\o7 Los Angeles' KTLA-TV (Channel 5) was the nation's first station to simultaneously broadcast programs in English and Spanish.
In 1984, the Federal Communications Commission permitted some TV stations to split up their single monaural sound track into four audio channels--a second for stereo, a third for a foreign language track and a fourth for data transmission. Viewers with specially equipped stereo TV sets can choose between an English or a Spanish-dubbed sound track of the same picture by pushing a button.
KTLA's first Spanish broadcast was "The Love Boat." Since then, the station's bilingual programming has grown to 20 hours a week, including series, feature films, Angels baseball games and "News at 10." The station has also produced special projects, including 48 hours \f7 of live coverage during the Pope's 1987 visit.
\o7 In the last few months, KHJ-TV and KTTV have aired English-Spanish simulcasts of news shows, while cable movie channels HBO and Cinemax will begin simulcasting selected movies early next year.
Steve Bell, KTLA's general manager\f7 ,\o7 estimates that between 35% and 40% of Los Angeles County's television audience is Latino. Still, he said that until recently many in the TV industry either derided or ignored KTLA's bilingual experiment. Bell spoke with Times staff writer Victor Valle.
"We thought we were doing something quite significant. It was amazing to us that the (local) media didn't look at it that way. They looked at it as something beneath contempt, as not really interesting. They belittled it. We didn't expect that kind of arrogant contempt from the trade media.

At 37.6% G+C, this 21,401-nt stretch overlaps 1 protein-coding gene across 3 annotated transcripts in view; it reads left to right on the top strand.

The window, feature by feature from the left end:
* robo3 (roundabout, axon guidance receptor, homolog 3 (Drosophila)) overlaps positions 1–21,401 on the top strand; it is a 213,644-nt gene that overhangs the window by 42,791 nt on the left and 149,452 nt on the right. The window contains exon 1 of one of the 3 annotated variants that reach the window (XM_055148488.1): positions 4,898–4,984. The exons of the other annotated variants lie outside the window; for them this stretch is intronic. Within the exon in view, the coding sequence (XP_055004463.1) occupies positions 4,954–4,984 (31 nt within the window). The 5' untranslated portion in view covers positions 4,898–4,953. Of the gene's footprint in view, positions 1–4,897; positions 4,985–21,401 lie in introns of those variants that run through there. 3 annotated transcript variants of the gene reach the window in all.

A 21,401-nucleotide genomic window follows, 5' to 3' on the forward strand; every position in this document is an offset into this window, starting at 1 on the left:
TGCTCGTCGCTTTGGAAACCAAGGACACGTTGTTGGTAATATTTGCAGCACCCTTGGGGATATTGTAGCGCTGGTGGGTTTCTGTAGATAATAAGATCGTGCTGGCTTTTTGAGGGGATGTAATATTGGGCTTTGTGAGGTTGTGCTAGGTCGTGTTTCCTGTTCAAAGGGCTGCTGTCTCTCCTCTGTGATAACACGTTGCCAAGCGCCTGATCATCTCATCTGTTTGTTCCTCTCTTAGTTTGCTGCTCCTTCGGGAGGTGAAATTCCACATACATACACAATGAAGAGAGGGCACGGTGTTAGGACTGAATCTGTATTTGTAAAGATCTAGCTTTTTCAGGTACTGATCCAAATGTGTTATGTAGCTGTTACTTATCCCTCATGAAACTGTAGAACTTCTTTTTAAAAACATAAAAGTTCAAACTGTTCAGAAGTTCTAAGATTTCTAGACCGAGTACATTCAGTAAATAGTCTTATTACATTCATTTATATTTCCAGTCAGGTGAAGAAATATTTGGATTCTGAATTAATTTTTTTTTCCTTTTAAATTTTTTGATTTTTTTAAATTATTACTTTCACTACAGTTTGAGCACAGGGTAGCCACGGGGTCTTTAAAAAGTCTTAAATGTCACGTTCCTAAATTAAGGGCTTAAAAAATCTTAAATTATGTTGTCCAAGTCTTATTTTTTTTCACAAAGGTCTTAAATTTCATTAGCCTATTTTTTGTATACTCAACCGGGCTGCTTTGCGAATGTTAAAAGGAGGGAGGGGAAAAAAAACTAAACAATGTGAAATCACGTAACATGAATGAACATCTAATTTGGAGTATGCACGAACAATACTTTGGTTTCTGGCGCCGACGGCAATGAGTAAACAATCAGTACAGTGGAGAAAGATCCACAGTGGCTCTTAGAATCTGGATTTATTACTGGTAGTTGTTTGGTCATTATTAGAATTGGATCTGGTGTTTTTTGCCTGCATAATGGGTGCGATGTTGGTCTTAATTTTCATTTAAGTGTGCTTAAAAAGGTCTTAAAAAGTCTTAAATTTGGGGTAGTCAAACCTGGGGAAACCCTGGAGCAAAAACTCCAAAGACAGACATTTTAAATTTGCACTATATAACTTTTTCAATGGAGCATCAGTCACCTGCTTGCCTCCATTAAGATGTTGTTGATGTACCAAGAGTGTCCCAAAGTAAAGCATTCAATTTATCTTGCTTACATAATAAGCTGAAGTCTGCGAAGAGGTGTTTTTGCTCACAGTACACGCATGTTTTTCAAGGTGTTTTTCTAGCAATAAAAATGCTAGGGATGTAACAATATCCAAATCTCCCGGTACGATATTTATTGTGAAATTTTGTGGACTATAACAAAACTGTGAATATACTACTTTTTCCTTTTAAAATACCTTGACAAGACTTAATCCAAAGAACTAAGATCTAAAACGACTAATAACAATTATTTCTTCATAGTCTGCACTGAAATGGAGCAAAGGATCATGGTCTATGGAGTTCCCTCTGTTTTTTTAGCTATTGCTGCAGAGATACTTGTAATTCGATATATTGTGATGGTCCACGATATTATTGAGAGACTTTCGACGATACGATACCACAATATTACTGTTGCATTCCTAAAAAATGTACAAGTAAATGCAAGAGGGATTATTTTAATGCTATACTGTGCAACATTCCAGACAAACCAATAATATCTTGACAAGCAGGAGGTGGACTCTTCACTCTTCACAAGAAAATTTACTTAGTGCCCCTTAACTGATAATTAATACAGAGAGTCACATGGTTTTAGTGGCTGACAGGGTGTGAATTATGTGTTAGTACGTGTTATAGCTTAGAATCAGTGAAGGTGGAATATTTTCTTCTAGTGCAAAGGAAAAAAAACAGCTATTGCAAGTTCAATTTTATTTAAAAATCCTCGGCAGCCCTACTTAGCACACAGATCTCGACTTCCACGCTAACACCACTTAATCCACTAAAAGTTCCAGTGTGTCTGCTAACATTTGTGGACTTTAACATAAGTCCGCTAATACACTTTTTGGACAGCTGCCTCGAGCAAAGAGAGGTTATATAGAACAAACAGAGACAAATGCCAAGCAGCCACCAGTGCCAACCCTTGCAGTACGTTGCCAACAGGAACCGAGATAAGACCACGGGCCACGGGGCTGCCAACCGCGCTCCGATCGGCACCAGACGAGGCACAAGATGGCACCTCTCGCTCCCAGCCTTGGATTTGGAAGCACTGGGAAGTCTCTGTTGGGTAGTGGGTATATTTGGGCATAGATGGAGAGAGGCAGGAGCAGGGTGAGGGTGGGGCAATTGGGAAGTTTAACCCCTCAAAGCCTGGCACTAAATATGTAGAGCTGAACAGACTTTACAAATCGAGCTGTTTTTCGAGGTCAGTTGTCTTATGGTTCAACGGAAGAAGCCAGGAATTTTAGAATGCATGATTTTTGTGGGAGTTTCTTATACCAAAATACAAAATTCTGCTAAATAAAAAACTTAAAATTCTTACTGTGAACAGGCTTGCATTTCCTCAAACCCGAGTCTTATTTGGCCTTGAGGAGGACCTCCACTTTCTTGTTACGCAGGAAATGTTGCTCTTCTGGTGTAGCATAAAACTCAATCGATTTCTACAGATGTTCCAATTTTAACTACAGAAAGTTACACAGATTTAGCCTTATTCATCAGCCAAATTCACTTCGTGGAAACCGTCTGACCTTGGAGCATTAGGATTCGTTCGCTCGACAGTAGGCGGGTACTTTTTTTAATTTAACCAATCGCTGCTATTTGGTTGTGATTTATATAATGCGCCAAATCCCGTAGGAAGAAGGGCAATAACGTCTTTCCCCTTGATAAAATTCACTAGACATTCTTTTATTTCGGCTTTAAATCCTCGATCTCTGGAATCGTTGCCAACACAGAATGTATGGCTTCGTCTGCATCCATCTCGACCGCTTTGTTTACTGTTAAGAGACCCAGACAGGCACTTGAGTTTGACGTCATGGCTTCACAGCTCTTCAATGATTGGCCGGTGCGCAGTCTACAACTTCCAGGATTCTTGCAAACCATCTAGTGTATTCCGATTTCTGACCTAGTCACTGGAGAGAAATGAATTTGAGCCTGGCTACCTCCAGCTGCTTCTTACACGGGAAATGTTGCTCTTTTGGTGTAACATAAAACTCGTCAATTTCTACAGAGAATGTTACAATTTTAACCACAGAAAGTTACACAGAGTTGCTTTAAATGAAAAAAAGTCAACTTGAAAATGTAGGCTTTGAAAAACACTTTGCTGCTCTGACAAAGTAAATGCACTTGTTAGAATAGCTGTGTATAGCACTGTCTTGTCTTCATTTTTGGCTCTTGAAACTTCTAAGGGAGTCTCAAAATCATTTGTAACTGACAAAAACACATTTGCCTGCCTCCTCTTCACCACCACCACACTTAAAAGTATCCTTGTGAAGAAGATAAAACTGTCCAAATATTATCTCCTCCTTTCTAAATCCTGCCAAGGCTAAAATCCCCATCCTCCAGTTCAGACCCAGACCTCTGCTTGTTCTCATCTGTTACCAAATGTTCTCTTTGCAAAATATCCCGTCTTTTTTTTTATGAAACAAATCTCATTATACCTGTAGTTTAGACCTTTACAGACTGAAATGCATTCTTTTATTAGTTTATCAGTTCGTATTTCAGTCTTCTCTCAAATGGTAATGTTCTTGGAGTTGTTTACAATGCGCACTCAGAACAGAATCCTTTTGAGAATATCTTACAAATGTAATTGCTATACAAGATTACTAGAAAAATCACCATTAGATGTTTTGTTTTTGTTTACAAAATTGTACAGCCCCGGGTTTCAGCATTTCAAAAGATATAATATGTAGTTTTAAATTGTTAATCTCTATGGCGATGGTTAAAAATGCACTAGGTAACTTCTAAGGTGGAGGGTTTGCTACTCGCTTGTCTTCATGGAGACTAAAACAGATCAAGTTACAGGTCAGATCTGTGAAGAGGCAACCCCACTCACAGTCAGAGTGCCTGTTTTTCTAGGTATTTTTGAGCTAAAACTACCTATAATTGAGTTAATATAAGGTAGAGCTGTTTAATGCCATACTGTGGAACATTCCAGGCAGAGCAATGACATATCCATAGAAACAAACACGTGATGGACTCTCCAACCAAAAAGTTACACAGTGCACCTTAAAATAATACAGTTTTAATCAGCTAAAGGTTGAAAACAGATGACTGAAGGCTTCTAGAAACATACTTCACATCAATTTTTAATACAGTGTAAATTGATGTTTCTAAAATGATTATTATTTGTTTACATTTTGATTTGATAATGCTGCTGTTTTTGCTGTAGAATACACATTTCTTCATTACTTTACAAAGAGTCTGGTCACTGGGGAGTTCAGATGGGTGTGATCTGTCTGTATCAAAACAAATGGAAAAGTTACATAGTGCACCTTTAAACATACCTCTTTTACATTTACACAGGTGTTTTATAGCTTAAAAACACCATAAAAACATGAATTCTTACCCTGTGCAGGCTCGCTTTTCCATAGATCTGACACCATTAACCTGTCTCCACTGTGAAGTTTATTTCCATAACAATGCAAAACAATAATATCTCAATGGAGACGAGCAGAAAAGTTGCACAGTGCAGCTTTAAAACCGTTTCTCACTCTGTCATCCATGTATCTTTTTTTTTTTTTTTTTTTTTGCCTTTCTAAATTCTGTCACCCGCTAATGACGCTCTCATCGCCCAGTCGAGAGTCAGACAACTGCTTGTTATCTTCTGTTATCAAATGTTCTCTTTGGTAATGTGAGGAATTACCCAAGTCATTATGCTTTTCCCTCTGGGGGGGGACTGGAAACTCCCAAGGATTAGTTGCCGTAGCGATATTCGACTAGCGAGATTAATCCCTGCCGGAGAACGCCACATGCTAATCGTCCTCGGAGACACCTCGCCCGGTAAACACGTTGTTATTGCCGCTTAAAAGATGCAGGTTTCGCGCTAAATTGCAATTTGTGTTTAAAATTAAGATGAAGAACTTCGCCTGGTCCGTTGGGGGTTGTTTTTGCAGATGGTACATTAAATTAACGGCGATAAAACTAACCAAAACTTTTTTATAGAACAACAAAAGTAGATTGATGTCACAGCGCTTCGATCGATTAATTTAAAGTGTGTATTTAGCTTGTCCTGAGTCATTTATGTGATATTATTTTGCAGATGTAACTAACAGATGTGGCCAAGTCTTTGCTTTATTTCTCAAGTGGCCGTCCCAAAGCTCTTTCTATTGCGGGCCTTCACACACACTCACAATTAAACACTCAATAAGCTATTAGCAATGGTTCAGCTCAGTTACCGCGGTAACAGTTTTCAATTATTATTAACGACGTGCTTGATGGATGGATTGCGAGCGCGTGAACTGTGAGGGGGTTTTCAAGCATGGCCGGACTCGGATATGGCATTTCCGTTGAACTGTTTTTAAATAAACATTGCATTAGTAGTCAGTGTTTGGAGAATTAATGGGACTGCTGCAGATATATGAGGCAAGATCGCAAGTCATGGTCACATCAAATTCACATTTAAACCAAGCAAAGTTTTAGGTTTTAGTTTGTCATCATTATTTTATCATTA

"I always felt the one thing about L.A. was that the American dream was alive and well here. You didn't have to impose limits on what you could accomplish, except if you were an ethnic, and particularly, if you were Hispanic.
"Just look at the demographics of Los Angeles, and you'll realize what's coming. You'd better be ready for a change in your audience or you're going to have to play catch up.
"Doing it (bilingual broadcasting) because you're a local station that takes its community seriously is one thing. But that doesn't seem to motivate many people. What motivated them was the potential of selling air time. If I had known that was the spark it took, we would've (sold commercials) a long time ago."